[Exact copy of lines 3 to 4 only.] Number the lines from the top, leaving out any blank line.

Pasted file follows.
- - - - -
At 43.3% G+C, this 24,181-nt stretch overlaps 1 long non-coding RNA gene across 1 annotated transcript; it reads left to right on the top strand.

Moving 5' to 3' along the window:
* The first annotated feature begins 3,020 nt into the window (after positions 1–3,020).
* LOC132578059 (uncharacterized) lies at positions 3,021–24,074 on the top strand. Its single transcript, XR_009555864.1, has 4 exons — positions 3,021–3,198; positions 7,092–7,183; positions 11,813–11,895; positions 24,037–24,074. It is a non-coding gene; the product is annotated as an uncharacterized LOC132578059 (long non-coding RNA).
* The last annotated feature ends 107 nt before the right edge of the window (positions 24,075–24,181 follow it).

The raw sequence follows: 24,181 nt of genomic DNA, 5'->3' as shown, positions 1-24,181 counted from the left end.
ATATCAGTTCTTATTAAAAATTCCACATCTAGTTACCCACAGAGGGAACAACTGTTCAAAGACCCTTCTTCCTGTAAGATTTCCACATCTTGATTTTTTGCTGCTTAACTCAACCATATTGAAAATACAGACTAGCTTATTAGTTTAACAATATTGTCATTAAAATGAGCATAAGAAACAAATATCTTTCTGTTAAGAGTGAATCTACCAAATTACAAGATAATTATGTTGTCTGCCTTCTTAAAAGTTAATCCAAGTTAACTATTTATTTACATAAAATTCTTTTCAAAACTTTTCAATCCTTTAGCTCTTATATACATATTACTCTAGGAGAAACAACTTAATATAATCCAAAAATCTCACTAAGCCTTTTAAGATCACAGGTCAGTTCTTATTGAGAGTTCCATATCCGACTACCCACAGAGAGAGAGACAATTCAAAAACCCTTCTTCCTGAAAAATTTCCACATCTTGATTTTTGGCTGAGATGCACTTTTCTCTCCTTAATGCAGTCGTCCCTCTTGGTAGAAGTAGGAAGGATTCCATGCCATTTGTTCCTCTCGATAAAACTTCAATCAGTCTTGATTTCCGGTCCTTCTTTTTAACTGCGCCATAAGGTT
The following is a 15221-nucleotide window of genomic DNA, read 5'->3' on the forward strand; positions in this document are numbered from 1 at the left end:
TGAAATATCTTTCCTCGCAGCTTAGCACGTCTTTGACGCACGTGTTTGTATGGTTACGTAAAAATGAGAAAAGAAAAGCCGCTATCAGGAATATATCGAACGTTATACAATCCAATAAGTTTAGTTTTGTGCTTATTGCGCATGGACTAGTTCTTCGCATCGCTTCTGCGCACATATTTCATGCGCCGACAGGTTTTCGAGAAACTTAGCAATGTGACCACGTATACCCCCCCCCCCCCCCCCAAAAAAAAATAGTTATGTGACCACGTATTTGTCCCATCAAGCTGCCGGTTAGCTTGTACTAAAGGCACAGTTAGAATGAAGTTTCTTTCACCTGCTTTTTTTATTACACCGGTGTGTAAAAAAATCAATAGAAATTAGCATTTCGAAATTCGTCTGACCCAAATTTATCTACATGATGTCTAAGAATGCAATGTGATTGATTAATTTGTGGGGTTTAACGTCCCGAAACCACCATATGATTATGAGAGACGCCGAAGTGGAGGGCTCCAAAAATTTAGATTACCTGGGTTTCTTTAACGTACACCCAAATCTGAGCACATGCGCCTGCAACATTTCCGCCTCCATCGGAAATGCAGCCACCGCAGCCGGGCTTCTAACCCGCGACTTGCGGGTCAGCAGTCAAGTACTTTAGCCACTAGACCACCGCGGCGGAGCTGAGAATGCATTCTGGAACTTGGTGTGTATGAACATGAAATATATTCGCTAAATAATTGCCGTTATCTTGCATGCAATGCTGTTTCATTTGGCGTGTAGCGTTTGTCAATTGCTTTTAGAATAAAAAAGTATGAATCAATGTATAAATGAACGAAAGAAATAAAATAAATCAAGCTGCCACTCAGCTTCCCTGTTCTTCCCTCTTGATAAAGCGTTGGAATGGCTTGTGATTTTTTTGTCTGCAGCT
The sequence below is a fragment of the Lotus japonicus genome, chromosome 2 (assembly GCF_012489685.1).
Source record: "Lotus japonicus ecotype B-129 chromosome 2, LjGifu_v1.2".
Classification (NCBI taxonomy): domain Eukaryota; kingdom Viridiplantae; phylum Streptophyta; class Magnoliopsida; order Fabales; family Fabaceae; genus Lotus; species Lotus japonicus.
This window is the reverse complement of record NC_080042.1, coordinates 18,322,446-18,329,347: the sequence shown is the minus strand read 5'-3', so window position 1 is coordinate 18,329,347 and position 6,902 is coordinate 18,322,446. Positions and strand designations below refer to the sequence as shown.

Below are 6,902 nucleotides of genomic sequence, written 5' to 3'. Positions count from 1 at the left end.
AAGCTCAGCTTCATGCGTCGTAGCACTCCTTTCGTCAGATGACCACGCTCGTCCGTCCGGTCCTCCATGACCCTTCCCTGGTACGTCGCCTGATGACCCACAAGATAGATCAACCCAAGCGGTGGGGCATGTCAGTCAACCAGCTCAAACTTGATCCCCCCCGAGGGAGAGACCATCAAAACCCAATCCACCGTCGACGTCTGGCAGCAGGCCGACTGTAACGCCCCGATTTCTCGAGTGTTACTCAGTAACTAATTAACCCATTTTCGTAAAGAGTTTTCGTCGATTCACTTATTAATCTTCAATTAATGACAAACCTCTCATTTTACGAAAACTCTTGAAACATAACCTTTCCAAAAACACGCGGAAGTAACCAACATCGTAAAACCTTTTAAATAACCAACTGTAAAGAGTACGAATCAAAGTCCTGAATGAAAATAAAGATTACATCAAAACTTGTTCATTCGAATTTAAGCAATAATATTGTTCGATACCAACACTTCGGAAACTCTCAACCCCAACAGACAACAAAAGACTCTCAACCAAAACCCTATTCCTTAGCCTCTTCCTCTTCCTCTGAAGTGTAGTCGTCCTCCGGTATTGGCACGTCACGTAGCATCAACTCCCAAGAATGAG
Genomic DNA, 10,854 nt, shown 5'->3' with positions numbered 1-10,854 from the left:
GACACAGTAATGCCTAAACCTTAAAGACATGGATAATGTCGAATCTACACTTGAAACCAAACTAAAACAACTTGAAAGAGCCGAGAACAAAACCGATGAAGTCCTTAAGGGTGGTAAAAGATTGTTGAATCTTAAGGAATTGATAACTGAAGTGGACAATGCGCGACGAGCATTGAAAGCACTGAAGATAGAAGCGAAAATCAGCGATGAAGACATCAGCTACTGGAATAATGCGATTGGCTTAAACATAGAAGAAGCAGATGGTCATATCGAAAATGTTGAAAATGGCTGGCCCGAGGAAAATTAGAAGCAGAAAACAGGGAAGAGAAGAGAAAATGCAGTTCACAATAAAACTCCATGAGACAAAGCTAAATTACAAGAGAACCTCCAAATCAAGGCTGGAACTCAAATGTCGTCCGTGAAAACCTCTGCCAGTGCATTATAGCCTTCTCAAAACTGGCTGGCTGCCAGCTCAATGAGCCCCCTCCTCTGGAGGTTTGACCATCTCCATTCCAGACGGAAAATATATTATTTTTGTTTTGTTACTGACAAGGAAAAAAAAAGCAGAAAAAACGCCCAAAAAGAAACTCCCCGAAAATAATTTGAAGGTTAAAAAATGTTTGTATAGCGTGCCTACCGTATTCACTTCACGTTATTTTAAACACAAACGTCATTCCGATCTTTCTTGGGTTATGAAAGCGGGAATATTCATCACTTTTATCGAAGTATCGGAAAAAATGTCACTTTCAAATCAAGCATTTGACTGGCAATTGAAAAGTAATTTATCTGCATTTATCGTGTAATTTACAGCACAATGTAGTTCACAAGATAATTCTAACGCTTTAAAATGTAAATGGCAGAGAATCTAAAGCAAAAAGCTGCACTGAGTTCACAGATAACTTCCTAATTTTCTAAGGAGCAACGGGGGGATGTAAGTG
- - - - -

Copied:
* The first annotated feature begins 3,020 nt into the window (after positions 1–3,020).
* LOC132578059 (uncharacterized) lies at positions 3,021–24,074 on the top strand. Its single transcript, XR_009555864.1, has 4 exons — positions 3,021–3,198; positions 7,092–7,183; positions 11,813–11,895; positions 24,037–24,074. It is a non-coding gene; the product is annotated as an uncharacterized LOC132578059 (long non-coding RNA).